Thursday, 10 March 2016

Wasted time well spent.

I waited until I was three rounds into the ribbing on the neckline of my Berenice sweater before I had a look to see how the front looked.  It was tempting to look before that, but I knew that I needed a few rounds so I could see how picking up from the back to form a decorative ridge would look.

It looked a bit pants, to be honest.

Lumpy, messy, not nice to look at at all.

I ignored my knitting all yesterday evening and decided to start afresh this morning.

Once the girls had gone off to school and Jess had been walked and fed, I made a cup of tea, sat down and pulled out the needles, then re-wound the yarn into a ball.

Then I picked up the stitches again (fortunately I'd kept my scribbles on how I was going to pick up the stitches), did one round of purl, then seven rounds of k2 p2 rib.

See?  Much neater.  So yes, some wasted time, but well worth it for the much better and more pleasing result.

I also chose to do the tubular cast-off the pattern recommended, but more about that another time.

Now I'm off to tackle the sleeve cuffs.  I need to do some maths.

Maybe I'll do that after I've taken Jess for her afternoon walk.  Some fresh air might help!

Wednesday, 9 March 2016

Upsizing --- Berenice

When, in June 2014, Brooklyn Tweed released their Kids collection of patterns, Berenice immediately caught my eye.  I wasn't the only grown-up girl on Ravelry who thought it would be nice if it came in adult sizing as well as child's, but (I think) in the Brooklyn Tweed Look-Book that appears on the website, there was a note about making it with thicker yarn and bigger needles, to size it up for an adult.

Fast forward to a few weeks ago when I was thinking about future projects to knit and the yarn I've got in my stash and before I knew it, I'd bought, downloaded and printed the Berenice pattern and had got out my ten-ball pack of Jaeger merino aran, which is a not-quite-black colour (I think the shade's called Derby).  I also looked at the examples on Ravelry where people had upsized it to fit an adult and read the available project notes.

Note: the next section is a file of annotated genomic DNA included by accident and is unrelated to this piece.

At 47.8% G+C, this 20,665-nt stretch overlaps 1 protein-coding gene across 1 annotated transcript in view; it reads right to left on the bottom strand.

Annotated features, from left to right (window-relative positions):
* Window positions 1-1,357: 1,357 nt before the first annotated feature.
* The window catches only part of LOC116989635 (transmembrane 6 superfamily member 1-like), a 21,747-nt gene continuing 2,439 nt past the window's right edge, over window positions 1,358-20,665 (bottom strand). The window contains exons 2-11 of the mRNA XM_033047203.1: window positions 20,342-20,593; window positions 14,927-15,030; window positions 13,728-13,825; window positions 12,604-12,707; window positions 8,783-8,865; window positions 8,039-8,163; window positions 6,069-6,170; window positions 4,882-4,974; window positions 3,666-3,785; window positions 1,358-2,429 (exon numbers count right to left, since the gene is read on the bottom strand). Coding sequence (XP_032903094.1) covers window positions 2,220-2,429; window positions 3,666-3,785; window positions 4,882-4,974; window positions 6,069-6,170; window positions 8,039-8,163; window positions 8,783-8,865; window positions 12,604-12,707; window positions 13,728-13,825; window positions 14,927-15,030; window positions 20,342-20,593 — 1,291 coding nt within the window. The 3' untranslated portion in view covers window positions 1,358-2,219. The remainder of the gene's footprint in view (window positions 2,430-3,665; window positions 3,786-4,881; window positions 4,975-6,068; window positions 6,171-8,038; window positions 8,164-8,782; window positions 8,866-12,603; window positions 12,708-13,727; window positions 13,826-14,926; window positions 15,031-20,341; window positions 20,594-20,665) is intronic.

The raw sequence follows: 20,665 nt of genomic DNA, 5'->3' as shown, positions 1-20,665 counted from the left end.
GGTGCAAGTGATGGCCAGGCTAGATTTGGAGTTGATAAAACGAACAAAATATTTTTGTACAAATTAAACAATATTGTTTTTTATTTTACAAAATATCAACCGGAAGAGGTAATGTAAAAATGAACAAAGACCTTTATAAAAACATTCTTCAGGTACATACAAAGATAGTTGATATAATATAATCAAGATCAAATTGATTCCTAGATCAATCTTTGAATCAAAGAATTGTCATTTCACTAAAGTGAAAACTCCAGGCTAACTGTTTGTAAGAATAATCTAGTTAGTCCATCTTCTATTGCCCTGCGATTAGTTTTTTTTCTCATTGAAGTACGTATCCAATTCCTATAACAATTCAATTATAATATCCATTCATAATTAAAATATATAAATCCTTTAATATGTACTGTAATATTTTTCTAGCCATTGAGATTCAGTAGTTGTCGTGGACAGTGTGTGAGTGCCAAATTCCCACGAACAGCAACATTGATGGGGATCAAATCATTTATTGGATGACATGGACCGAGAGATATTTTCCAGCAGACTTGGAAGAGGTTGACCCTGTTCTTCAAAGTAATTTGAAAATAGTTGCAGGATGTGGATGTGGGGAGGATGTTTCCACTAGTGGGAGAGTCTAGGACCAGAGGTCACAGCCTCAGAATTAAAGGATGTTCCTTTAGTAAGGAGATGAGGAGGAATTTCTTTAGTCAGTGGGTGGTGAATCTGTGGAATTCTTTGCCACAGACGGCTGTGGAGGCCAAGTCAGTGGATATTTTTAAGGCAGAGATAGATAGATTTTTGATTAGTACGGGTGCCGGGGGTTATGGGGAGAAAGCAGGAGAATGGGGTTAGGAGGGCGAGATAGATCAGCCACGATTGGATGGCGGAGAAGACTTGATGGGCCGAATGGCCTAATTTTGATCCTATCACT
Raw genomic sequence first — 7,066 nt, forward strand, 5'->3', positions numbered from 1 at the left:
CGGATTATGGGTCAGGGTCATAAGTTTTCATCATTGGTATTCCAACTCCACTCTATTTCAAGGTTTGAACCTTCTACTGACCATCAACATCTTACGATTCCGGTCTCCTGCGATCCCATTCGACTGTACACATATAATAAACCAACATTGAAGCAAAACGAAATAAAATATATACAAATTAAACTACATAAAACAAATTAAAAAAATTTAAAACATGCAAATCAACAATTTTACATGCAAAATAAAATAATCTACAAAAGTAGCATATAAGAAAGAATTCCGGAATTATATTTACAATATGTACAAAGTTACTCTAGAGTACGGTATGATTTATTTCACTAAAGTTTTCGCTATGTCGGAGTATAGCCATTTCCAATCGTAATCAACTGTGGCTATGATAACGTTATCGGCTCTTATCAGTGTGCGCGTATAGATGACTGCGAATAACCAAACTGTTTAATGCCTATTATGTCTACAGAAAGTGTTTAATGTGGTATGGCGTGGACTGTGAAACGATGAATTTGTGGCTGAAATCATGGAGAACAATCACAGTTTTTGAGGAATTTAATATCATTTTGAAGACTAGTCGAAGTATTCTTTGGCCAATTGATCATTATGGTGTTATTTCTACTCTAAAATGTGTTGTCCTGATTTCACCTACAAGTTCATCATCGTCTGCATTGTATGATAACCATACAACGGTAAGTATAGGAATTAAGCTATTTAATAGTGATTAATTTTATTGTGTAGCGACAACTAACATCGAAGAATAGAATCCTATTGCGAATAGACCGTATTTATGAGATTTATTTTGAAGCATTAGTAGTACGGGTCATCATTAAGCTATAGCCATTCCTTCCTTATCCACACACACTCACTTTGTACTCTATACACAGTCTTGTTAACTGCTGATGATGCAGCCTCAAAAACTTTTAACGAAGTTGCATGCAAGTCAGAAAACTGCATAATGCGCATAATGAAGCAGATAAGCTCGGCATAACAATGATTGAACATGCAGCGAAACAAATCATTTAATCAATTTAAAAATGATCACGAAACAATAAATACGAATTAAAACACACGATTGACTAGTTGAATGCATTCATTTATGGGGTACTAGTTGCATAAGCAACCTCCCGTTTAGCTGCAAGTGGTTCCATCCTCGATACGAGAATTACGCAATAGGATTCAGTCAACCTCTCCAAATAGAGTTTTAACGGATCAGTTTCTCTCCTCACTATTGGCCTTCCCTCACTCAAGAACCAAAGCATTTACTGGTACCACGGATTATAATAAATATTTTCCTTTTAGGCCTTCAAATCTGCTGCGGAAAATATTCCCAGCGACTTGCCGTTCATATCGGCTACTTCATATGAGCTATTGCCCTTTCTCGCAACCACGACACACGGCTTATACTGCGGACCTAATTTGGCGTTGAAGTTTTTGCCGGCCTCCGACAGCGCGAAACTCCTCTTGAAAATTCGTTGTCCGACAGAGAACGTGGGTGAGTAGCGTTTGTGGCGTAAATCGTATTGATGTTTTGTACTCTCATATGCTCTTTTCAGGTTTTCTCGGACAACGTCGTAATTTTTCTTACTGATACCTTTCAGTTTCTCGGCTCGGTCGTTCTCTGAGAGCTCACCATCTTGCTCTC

The Thursday before last, I cast on.

At this point in time, I've got one shoulder seam to sew.

It's a pretty quick knit.

 That photo shows the colour fairly well, but you can't really see the detail, so here's one with the flash on.

Nice, isn't it!

The construction of this short-sleeved sweater is a bit different to usual because the body of the sweater's knitted first and then stitches are picked up around the neckline, the sleeve cuffs and the hem and the ribbing's then knitted.  Those stitches are also supposed to be picked up with the wrong side of the knitting facing you, so a decorative 'ridge' shows on the right side.  I'm not sure about doing this on the neckline though, as I'm not it will look particularly neat.  I shall have a go and see and if I don't like it, I might pick the stitches up on the right side and then do one round of purl stitches to give a ridge before starting the ribbing.  I'll probably knit the bottom ribbing longer than in the original, to give me a bit more length to the sweater (I could have knitted it longer before I started the under-arm increases, but I wasn't sure how much yarn I had to play with.

Upsizing this from a child's size has been easier than I thought it would be.  Using the pattern's gauge/tension directions and comparing them to my own with this yarn and the needles I'm using £4.5mm KnitPro), I was able to do a bit of maths and work out how many rows I needed to knit.

It's the first time in ages that I've knitted a sweater that needed to be sewn up as most I've knitted recently have been bottom-up or top-down, knitting in one piece sweaters.  It's not easy to see in the photos, but either side of the cable and lace centre panel, the sweater is reverse stocking stitch, so I've taken my time, doing mattress stitch, being careful to make sure I'm picking up the little purl bumps in a straight line up the knitting and I think it looks neat enough.

What you can probably see from the next photo, though, is that I've pulled the stitching a bit too tight under the arm.  Fortunately, I didn't tie off the yarn when I finished that seam, so I'll be able to loosen the stitches.  I've got one shoulder seam to sew and lots of ends to darn in before starting the ribbing.  I'll be looking on the Internet for ways of darning in yarn ends in reverse stocking stitch, especially as there are two ends that are mid-row, because there was a knot in the yarn (grrrrr; a particular bug-bear of mine).

I'm hoping it won't take me more than another couple of days to finish this off as I think it's going to be a sweater I wear a lot as I've got several long-sleeved t-shirts I can wear it with.

Mind you, with this current dreary wet weather, I think blocking and drying it will take longer than I'd like.

I seem to have a lot of yarn downstairs at the moment.  Not my fault; DD2 keeps bringing down balls from my stash and asking me to make things from it and I haven't got round to taking it back upstairs again.  She's particularly keen on me making her some tinsel Hedgehogs.  I've got yarn and I've got the pattern, so I might indulge her.  Expect a sparkly post before too long!